Album review: Legend of the Seagullmen – Legend of the Seagullmen

Legend of the Seagullmen have already earned a moniker that is perhaps overused these days, but definitely used correctly for this particular gathering of musicians: ‘supergroup’. With members of rock royalty from Mastodon and the ever-elusive Tool, Legend of the Seagullmen are here with their self-titled debut album. Will it sink or swim?

Kicking the album off from the quayside in a suitably nautical theme, comes album opener, “We are the Seagullmen”. The track feels like a warm-up, no huge issue here but with little else to write home about. The guitar melodies and both drum and bass parts are suitably intricate, but feel restrained, as though the band are just finding pace with one another.

“The Fogger” tails on in much the same vein; or at least for the opening couple of minutes. If the opening track was simply the departure into deeper waters, “The Fogger” is the descent into a mid-ocean tempest by the end of its near six-minute running time, with an increasing tempo culminating in a blistering, yet somehow effortless solo. Later we get the second storm of a song, “Legend Of The Seagullmen”. Lightning fast from the start, the song sails right on through the legend (and power) of the seagull God-king, the Seagullmen, and how they can’t really be explained. Considering the usual depth and raw nature of the lyrics from Tool and somewhat brutal side of Mastodon, it’s a little jarring to hear.

We aren’t held prisoner by this hurricane speed, however. “Shipswreck” brings a clear difference in tempo and tone more akin to one half of the supergroup’s influence, Tool. With a slow, chord-led pace with a melodic and ominous tone, the doom-laden track thunders along until cawing gulls lead us out. Another track clearly feeling influence from Tool, comes “The Orca”. Breaching through a haze of warped and twisted screeches from a guitar and a complex maelstrom of drums comes this ominous and threatening piece. As beautifully engineered as the rest of the album, the guitar weaves across the soundstage as though the instrument has been placed on a separate boat and is drifting at the mercy of the current.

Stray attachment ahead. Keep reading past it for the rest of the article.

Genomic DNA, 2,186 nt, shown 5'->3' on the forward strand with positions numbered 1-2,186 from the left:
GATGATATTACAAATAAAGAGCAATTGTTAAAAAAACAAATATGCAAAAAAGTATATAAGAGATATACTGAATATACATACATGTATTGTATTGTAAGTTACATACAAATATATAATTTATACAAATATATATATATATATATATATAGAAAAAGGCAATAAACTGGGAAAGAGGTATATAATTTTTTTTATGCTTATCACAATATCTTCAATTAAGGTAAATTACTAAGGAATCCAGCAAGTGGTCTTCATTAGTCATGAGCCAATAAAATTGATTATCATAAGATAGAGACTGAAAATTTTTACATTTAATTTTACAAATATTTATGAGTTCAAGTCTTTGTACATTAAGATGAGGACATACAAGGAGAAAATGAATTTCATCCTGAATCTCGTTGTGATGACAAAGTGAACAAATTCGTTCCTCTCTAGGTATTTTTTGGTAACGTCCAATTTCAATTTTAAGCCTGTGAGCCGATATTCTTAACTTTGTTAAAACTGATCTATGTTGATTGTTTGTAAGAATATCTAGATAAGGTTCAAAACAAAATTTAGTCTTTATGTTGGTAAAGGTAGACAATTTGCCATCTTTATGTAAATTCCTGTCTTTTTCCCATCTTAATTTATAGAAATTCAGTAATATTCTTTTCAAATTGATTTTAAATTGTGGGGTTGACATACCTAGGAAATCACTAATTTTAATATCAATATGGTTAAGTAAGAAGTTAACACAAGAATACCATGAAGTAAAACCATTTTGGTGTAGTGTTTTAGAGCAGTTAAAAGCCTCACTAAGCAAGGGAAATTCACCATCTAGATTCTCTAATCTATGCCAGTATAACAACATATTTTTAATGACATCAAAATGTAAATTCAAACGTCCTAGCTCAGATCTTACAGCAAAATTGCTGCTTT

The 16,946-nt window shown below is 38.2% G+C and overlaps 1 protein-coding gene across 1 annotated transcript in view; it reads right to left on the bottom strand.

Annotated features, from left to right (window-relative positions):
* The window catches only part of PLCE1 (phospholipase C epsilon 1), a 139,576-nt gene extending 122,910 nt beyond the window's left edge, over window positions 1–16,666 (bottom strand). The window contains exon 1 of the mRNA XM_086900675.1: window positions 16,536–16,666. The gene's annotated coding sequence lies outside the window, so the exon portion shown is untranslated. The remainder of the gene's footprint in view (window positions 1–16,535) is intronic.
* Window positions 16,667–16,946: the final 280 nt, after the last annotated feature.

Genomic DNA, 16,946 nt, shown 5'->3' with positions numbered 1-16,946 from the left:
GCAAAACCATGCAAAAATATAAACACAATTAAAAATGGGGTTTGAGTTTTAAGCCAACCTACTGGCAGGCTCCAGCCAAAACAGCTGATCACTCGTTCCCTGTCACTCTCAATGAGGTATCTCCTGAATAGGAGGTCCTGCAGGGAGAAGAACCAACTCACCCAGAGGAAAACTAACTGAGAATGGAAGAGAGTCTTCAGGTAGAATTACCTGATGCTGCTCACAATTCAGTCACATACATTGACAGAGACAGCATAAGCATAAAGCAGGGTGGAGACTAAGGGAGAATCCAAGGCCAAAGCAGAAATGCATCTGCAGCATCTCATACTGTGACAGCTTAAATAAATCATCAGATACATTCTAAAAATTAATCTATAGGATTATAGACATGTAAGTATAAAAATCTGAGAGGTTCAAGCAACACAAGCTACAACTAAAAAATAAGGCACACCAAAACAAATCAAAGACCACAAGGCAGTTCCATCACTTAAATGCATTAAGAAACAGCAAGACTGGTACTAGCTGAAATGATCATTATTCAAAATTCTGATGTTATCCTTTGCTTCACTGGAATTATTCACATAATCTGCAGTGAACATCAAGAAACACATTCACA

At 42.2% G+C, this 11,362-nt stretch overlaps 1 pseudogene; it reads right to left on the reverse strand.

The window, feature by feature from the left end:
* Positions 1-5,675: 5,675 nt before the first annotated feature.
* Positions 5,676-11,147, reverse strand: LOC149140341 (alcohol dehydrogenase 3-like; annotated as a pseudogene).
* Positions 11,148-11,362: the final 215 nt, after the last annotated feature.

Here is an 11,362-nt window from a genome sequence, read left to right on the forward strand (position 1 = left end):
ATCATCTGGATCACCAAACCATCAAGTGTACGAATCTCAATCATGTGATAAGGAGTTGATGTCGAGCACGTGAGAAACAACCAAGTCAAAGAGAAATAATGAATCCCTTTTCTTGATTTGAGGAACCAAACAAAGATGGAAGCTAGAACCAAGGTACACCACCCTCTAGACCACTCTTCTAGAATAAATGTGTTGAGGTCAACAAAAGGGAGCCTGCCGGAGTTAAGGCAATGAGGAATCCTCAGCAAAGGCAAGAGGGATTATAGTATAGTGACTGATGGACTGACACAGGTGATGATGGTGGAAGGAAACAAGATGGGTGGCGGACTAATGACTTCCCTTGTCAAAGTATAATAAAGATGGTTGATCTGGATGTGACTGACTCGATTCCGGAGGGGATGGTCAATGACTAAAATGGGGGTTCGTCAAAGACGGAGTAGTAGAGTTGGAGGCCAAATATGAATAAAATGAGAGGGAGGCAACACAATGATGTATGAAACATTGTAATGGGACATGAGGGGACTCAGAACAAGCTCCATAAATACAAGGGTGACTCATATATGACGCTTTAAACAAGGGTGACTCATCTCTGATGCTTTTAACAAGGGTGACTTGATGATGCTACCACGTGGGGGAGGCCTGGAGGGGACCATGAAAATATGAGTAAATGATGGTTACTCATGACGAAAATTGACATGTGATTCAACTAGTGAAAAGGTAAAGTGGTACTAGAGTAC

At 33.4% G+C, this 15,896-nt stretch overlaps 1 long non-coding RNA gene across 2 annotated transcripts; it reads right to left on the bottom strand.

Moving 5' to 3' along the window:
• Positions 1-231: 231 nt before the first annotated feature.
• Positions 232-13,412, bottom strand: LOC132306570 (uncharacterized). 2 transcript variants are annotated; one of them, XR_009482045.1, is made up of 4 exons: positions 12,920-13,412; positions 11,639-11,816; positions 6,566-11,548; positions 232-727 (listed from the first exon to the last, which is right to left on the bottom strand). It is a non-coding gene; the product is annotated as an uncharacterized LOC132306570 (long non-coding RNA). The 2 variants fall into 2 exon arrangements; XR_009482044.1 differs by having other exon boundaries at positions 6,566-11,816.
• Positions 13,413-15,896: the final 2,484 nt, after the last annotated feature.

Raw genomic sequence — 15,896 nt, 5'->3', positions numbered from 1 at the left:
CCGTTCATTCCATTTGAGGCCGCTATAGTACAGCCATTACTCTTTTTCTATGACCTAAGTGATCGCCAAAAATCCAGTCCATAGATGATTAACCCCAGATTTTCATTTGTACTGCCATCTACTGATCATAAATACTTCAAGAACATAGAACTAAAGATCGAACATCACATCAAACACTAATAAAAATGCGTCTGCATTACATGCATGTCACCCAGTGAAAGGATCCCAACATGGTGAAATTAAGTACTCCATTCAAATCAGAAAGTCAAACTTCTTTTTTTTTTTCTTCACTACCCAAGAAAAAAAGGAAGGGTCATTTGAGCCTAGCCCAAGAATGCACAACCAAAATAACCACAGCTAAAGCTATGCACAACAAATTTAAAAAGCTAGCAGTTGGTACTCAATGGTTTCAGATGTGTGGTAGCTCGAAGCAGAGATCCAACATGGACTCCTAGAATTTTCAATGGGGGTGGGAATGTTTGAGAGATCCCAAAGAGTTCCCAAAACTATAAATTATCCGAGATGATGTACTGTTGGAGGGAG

Not content to showcase off merely their heavy metal umbrella of influences is “The Curse Of The Red Tide”. Beginning with an electro-acoustic ballad-like guitar the track does admittedly descend into more nautical chaos by the end, but is in keeping with the concept of the album: nautical rock fed by deep sea lore, and an overarching feeling that this song is one hell of a shanty. Ending with whispering (well… softly growled) notes from vocalist Brett Hinds, it leads us out in the same style we came in.

“Rise of the Giant” follows this acoustic entry theme, for a time at least before dropping into a hard rock ballad. It’s still excellent work, but for some reason felt a little messy in comparison to the rest of the album being so polished. The album feels like – and definitely is – a concept work, filled with nautical imagery and lyrics; it’s inescapable and hugely consistent. If you listened to (and liked) Primus’ The Desaturating Seven (which I reviewed), then you’ll likely find a lot to love with this album. Tailing the album off in much the same way Primus enter their aforementioned work with words, ‘this is the ballad of the Deep Sea Diver‘, the name of our final song, and what a ballad it is.

Slow and poetic, written and sung in a ballad structure, we’re even treated to a gorgeous solo (not just guitar) that freewheels over the final two minutes of the track whilst the sailor-style chorus of vocals keeps a constant hum to anchor the piece as brass and strings get introduced for a truly climactic finish.

If concept albums float your boat, then this album demands your attention. If you’re a fan of Mastodon and/or Tool, then this album demands your attention. If you’ve ever wondered what would happen if pirates started a band (and weren’t Alestorm) then this demands your attention. The album is new, fresh and nothing short of fascinating.

Pop in to your local Richer Sounds and test out this unique album on one of our great hi-fi systems today.





Author: Steve, Southgate store